My friends are falling apart. This one is having open-heart surgery. A couple have diabetes. Another is noticing vision deterioration, and all of us have some hearing loss. Hearing what? Yes, I’m fine; thanks for asking. And then there are those abrupt pauses in the conversation while we collectively try to remember a name we all know like the back of our whachucallit. We’re in phase three of the Sphinxian riddle that begins, “What walks on four legs in the morning?”

As we sit around the table discussing a mix of eternal verities and temporary fixes, my eyes are drawn to the others’ hands. I wonder if they, like me, have their father’s hands. I lose track of the conversation, and fix on the ear hair of the friend to my right. I’m distracted by regret that this moment, like all the rest, must pass; then find comfort in the notion that this isn’t our last day. No, this day isn’t it. But I could be wrong about that.

Deep down, I knew this phase of life would descend on us, but I’m still emotionally resistant. Weekly, we gather to talk at the place we all met 50-something years ago. It’s a way to disregard the clock. When, a few years past, some of us lost touch with the group, the infrequency of contact only underscored changes that happened when we weren’t looking. If we were to let it slide now, the inevitable wear and tear would be harder to swallow. Issues of infirmity, a smorgasbord of chronic illnesses and even mortality would rear their ugly heads. They’re too much out of our control as it is.

One of the group asked me how to slow the clock down. Surprisingly, I had an instant answer: “Do something boring.” He said: “Yeah, that would do it. But its price is too high.”

I agree that we can’t spend any time being bored; there’s still too much to learn. And while some acquaintances might struggle to see the evidence, I’m still trying to become a better man.

OK, so this is the bewildering part of getting old. How many times have I seen video of old men sitting around a table to share food, dominoes and well-worn jokes? I now know it doesn’t happen because they have nothing better to do. There isn’t anything better to do. It beats the bejesus out of watching mindless drivel on the T and V. There’s empowerment in sharing stories of our desiccating bodies making it through another week more or less unscathed.

I remember the way my grandfathers greeted each other when some occasion brought them together: “Hello there, young man,” etc. Once the hellos were attended to, they would strain to find topics of commonality. Grampas Page and Dionne nevertheless shared a deep understanding of men who had raised families through a depression, and both prospered in a world that called for adherence to the golden rule. They were, however, from different cultures. My maternal grandfather sprang from soil on which we stood. He never heard the term “WASP,” because to be one was the same as being an Earthling in his world. Whereas my father’s father came from the French-speaking part of Canada, moving to New England as a young adult looking for more opportunity for his three small children. His trace of French accent and Catholicism projected a part of his psyche perpetually on the outside looking in.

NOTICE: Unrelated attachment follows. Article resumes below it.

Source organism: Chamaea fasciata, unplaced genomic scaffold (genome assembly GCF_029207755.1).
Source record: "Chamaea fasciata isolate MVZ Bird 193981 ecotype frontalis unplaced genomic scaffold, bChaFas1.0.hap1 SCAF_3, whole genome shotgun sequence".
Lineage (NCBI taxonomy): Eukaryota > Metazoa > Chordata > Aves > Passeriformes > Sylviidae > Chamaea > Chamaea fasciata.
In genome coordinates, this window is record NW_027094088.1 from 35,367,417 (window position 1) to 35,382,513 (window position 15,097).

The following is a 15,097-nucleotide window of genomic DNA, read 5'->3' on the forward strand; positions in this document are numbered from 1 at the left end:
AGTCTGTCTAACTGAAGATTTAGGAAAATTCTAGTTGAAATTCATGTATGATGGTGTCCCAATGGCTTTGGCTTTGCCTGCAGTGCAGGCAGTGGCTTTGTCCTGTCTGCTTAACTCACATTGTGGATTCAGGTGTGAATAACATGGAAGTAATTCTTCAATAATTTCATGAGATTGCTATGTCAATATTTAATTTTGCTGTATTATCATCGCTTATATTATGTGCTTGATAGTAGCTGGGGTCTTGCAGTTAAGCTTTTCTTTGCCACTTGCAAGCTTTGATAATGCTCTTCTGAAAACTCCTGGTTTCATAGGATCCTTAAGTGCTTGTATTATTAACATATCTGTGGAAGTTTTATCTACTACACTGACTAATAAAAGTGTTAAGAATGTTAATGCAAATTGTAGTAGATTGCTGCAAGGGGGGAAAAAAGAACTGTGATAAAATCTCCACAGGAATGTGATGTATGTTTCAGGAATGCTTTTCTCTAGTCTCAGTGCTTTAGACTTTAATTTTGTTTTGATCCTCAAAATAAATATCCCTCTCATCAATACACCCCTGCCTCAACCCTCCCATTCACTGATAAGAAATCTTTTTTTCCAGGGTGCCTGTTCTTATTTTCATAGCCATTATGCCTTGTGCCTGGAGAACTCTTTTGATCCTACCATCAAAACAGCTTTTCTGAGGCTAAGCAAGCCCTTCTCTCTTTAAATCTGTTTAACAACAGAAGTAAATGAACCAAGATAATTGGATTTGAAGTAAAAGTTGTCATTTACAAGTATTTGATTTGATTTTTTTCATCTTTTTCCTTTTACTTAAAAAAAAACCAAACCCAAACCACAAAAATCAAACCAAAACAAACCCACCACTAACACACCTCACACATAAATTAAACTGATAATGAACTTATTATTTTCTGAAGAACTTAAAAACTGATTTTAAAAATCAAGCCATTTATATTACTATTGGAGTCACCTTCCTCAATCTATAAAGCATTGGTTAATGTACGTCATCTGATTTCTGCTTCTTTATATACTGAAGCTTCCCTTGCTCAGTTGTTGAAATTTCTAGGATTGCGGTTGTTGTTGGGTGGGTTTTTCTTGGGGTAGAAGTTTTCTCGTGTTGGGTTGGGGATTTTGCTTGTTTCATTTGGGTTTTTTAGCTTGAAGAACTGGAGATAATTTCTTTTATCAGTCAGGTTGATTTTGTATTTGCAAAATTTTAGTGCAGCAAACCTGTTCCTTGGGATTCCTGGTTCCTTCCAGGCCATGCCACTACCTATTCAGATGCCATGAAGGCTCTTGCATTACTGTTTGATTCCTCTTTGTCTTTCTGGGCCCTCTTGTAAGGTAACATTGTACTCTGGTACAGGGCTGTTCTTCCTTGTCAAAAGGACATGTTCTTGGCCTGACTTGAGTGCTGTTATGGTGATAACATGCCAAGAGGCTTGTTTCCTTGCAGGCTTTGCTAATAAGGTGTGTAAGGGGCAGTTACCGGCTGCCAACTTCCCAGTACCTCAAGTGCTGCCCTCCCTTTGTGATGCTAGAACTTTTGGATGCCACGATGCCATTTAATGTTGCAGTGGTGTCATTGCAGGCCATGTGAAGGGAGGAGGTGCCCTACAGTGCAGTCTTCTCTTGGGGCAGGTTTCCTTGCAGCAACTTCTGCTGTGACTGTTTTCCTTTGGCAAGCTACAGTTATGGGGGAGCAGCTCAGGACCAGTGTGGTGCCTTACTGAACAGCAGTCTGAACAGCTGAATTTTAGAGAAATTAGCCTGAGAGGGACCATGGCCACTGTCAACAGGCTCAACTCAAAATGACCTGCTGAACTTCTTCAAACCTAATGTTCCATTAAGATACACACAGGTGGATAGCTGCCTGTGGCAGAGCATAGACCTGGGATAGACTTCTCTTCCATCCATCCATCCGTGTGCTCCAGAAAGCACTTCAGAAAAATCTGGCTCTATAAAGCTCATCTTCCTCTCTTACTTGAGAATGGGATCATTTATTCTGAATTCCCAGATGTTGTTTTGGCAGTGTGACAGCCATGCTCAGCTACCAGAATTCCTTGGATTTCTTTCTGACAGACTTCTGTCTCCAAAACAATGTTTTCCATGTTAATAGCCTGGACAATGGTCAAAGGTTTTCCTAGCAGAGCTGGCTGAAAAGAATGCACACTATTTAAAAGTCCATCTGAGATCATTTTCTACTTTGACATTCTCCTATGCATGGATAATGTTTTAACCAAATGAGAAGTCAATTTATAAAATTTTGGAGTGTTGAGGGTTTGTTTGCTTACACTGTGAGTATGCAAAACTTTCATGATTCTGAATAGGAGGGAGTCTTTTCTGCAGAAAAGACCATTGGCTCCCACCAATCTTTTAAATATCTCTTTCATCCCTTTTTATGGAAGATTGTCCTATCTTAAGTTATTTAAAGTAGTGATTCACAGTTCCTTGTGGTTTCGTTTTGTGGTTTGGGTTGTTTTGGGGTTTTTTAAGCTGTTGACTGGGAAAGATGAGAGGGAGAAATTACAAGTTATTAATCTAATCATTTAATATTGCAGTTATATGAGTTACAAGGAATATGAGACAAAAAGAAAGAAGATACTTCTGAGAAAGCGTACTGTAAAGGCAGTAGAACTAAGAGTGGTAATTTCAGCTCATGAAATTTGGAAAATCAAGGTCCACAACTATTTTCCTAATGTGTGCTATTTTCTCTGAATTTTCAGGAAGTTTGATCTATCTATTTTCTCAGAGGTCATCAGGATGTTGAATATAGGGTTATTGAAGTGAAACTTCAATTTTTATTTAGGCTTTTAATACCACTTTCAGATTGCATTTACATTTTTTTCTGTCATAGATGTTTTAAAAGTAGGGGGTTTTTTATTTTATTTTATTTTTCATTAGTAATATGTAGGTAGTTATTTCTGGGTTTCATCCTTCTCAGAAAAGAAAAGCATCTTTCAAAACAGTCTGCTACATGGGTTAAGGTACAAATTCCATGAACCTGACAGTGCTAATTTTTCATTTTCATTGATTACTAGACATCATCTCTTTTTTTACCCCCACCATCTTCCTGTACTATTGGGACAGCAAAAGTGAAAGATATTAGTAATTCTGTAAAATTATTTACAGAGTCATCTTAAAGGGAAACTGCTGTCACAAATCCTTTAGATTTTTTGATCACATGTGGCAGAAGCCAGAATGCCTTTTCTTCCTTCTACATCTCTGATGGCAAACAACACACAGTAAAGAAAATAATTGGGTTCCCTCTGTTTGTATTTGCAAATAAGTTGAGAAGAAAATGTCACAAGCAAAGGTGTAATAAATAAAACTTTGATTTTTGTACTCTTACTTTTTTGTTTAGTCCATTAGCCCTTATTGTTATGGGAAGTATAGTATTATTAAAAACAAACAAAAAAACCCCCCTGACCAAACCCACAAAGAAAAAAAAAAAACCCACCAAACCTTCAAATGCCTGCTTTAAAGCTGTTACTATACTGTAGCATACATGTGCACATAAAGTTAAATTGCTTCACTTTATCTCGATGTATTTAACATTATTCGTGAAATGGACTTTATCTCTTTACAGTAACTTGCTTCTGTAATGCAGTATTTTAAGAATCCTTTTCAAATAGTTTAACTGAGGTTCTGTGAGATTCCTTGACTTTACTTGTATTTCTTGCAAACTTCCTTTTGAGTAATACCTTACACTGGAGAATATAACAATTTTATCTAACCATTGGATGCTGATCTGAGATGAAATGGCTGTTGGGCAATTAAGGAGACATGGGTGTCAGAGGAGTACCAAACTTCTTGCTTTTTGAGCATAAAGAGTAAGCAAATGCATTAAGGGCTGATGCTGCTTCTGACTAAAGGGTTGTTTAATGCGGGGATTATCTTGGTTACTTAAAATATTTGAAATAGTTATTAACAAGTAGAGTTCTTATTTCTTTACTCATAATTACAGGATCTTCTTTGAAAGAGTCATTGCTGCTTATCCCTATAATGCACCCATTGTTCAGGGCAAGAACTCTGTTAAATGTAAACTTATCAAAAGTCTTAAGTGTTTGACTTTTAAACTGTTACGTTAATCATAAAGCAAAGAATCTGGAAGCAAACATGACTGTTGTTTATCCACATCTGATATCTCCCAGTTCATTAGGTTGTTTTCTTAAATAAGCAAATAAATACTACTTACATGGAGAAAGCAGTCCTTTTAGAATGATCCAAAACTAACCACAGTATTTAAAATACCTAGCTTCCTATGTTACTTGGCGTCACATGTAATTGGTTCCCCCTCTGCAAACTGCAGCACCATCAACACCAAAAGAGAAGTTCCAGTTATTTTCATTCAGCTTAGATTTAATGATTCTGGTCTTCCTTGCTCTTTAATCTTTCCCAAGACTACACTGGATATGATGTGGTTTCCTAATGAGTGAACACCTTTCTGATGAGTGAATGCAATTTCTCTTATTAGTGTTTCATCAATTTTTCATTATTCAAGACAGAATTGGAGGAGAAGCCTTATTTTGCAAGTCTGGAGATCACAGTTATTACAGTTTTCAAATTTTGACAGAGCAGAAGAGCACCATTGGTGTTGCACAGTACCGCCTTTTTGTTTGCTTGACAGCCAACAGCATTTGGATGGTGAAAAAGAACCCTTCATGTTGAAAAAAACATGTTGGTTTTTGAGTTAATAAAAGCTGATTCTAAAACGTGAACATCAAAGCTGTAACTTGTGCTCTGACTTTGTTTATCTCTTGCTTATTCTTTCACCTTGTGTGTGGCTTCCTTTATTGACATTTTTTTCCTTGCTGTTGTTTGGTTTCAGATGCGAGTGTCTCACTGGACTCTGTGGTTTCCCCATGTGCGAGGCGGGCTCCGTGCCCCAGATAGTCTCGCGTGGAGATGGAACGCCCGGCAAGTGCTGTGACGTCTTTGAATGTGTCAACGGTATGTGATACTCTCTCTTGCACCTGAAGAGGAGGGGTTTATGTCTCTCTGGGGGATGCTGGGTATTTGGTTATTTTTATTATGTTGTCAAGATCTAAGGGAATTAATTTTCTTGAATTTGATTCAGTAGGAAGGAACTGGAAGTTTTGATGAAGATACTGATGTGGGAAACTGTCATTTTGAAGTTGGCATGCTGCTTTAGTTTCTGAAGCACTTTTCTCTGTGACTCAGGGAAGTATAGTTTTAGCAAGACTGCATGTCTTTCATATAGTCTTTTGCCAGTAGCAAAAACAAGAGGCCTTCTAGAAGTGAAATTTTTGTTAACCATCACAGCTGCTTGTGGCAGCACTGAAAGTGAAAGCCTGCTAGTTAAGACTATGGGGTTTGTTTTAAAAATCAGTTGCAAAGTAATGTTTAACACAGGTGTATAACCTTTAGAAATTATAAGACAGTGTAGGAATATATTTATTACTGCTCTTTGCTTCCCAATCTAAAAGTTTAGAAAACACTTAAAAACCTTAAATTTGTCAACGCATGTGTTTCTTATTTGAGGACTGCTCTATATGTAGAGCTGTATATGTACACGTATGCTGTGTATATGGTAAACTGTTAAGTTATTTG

What did my father learn from his father? Strength in numbers. Dad joined the Lions Club, the Rotary Club, the Chamber of Commerce, the state governor’s Cabinet, the country club, the boat club, the Quality Inns board of directors, plus the Knights of Columbus and other Catholic this, that and the other. But when his business declined, all that solidarity and connectedness seemed to evaporate. An auction at his failed place of business closed the door on his entrepreneurial dream.

For what it’s worth, none of us in my group of compadres is conspicuously wealthy, though we all seem to be comfortable in a way too much of the world would regard as rich. From a distance, we’re uniformly lucky: we’re still intellectually engaged, none of us is likely to commit suicide in a dark jail cell, or be shot while trying to escape. We’re not on the run to evade a government crackdown or under the thumb of a drug cartel. We’re unlikely to be conscripted in a last-ditch effort to defend our country against invasion by some neighboring dictator. We’ve lived in a part of the world free of famine and pestilence. A sizable portion of the populace values art and music, and we have the leisure time and safety to choose to eat Italian or Vietnamese tonight. To be more succinct, we’re amazingly lucky to be together here and now on this beautiful planet.

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Gerry Dionne is a writer, musician and coffee-table philosopher who moved to our area when he was 18. He’s in his 70s now, so y’all give him a break.